Unemployment, as measured by Gallup without seasonal adjustment, was 10.0% in March — down from 10.2% in mid-March and 10.3% at the end of February, but above the 9.8% at the end of January. U.S. unemployment was 10.4% at the end of March a year ago.
The percentage of part-time workers who want full-time work was 9.3% at the end of March — down from 9.7% in mid-March and 9.6% in both February measurements. The current percentage remains higher than the 9.1% at the end of January but lower than the 10.0% of a year ago.
Underemployment Declines in March
Underemployment combines part-time workers wanting full-time work with those who are unemployed. Both groups’ readings fell in March; consequently, underemployment also fell, to 19.3% from 19.9% in mid-March and at the end of February. Underemployment was more than a full percentage point higher one year ago.
ADP on Wednesday reported that U.S. private-sector jobs increased by 201,000 in March — the third consecutive month at this level of job growth. At the same time, Challenger, Gray & Christmas showed a sharp decline in March U.S. layoffs compared with last year. All of this is consistent with Gallup’s Job Creation Index, which has shown slightly more jobs being created and comparatively low layoffs during the first quarter of 2011.
However, contrary to the federal government’s recent job reports, Gallup’s unemployment and underemployment measures suggest that recent job increases have not been sufficient to significantly improve the jobs situation so far in 2011. Although both of Gallup’s measures were marginally better in March, they remain higher now than they were in January.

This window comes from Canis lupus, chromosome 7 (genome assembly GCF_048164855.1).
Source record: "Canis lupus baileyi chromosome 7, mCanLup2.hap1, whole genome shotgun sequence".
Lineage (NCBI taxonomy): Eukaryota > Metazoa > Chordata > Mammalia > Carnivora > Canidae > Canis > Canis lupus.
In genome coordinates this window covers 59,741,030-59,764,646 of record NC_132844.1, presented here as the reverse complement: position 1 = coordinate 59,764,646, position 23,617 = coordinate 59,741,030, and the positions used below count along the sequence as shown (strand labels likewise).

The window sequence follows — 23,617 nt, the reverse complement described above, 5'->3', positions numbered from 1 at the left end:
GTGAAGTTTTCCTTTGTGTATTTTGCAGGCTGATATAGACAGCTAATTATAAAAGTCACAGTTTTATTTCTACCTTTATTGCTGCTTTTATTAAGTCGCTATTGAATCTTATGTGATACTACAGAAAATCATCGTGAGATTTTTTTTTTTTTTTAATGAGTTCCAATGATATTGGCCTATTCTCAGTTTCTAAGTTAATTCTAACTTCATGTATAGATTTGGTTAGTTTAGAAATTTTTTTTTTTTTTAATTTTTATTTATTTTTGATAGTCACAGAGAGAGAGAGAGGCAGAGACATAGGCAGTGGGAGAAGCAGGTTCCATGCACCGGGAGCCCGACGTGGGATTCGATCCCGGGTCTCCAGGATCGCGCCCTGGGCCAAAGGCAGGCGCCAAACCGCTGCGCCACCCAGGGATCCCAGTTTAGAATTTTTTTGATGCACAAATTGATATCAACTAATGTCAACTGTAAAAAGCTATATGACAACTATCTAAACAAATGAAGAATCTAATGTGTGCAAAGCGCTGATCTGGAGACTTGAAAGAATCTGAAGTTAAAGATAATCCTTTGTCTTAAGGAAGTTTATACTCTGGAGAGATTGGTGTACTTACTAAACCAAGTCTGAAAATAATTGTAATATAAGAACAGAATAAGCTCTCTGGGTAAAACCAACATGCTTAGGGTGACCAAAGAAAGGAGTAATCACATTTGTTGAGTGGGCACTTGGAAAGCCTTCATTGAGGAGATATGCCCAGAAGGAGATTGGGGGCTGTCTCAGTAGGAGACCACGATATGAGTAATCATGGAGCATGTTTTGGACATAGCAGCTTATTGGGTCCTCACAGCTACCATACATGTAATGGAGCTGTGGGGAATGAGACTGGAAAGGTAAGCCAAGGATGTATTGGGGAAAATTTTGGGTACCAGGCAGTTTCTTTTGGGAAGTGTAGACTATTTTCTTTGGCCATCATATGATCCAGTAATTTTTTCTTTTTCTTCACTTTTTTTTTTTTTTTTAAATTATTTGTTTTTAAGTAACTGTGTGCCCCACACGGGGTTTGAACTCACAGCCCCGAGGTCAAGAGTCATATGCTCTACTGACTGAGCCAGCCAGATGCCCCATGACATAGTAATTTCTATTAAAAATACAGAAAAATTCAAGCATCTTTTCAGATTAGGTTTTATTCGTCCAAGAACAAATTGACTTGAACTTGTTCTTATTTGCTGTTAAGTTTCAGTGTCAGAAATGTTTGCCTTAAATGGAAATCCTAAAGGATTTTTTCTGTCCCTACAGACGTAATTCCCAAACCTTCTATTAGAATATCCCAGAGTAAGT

The March improvement in the jobs situation compared with February may be partly the result of seasonal hiring patterns, with companies increasing their hiring at this time of year. However, the 2010 jobs situation didn’t show substantial improvement until the second half of April. Regardless, the decline in the underemployment rate year-over-year is consistent with a cautious hiring approach in which employers avoid layoffs while taking on more part-time workers and limiting their hiring of full-time employees.
Despite the March uptick, Gallup’s view of the U.S. jobs situation remains substantially less optimistic than the government’s recent unemployment report might suggest. Added to this, late March Gallup Daily tracking results show a continuing decline in economic optimism, a pullback in consumer spending, and a drop in Gallup’s Job Creation Index. This suggests that recent behavior on Main Street does not reflect the government’s rosier assessment. It also implies that the recent marginal improvement Gallup finds may be more temporary than one might hope.